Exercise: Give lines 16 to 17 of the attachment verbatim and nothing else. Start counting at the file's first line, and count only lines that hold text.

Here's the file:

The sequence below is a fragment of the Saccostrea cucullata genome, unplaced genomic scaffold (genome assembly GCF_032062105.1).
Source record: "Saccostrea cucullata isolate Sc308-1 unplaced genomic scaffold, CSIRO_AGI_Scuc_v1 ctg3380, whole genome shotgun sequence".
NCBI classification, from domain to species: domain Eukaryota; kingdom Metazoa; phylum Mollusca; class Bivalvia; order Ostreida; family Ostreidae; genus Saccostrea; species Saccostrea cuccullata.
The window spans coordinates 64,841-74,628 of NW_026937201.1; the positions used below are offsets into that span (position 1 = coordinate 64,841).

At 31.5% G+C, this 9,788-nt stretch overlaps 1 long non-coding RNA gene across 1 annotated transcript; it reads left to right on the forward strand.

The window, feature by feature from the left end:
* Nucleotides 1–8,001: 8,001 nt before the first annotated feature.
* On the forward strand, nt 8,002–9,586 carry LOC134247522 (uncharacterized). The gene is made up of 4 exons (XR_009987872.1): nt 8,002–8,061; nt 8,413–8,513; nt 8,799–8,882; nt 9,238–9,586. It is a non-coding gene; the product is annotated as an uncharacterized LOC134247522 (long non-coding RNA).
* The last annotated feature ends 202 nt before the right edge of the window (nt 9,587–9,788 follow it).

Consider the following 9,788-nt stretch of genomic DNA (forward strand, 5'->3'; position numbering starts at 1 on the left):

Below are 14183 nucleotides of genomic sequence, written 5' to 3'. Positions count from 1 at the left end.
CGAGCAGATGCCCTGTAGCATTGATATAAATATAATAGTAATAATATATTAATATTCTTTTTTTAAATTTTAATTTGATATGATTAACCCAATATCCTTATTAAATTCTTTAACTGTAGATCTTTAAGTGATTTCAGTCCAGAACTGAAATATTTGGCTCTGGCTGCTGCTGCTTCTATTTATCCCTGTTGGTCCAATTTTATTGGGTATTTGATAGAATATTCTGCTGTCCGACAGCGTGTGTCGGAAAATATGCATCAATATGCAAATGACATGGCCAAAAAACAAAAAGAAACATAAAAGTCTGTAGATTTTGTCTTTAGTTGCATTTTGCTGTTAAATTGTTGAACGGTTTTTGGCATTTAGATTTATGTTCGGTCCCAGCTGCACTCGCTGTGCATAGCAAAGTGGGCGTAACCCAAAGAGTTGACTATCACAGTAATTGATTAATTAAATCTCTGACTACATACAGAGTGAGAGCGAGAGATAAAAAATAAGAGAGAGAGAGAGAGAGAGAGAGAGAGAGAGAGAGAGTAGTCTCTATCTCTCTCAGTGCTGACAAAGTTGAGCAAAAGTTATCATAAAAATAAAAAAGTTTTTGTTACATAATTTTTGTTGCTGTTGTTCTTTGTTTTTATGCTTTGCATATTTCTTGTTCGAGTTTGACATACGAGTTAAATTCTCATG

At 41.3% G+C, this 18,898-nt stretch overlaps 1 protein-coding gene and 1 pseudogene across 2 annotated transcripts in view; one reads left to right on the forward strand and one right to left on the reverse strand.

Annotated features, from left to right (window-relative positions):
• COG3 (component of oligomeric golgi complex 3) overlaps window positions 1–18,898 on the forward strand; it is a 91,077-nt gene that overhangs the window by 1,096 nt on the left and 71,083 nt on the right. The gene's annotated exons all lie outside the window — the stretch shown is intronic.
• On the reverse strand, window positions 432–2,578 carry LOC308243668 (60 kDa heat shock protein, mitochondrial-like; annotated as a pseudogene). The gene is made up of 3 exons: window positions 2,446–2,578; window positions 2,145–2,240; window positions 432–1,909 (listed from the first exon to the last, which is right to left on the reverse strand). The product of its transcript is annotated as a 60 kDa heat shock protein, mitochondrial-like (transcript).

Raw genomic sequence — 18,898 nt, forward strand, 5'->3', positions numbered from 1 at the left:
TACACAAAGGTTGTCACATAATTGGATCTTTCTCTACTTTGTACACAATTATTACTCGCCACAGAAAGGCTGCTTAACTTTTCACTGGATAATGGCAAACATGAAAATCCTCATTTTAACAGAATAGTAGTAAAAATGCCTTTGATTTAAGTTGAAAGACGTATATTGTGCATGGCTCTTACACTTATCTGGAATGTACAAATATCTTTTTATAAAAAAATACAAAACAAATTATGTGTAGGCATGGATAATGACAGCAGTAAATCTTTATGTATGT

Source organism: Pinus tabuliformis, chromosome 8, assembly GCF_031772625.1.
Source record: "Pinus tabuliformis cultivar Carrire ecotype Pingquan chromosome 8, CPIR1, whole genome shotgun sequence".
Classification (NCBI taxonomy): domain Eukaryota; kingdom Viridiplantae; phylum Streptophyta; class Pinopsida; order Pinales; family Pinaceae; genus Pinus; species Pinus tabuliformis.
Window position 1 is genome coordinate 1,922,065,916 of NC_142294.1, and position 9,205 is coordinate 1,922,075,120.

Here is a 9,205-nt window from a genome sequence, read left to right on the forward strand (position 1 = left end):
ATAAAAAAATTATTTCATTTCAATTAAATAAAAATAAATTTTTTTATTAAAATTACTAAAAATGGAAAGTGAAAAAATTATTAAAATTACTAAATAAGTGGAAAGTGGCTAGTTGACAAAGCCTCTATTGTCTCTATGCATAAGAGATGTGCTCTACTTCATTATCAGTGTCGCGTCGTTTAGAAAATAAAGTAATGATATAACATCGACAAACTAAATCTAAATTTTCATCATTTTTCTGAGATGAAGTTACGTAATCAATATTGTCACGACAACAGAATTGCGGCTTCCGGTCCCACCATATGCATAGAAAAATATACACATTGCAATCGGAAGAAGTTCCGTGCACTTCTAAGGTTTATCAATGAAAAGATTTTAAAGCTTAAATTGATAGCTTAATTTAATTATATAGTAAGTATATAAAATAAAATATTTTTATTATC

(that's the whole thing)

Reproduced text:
• On the reverse strand, window positions 432–2,578 carry LOC308243668 (60 kDa heat shock protein, mitochondrial-like; annotated as a pseudogene). The gene is made up of 3 exons: window positions 2,446–2,578; window positions 2,145–2,240; window positions 432–1,909 (listed from the first exon to the last, which is right to left on the reverse strand). The product of its transcript is annotated as a 60 kDa heat shock protein, mitochondrial-like (transcript).

Raw genomic sequence — 18,898 nt, forward strand, 5'->3', positions numbered from 1 at the left: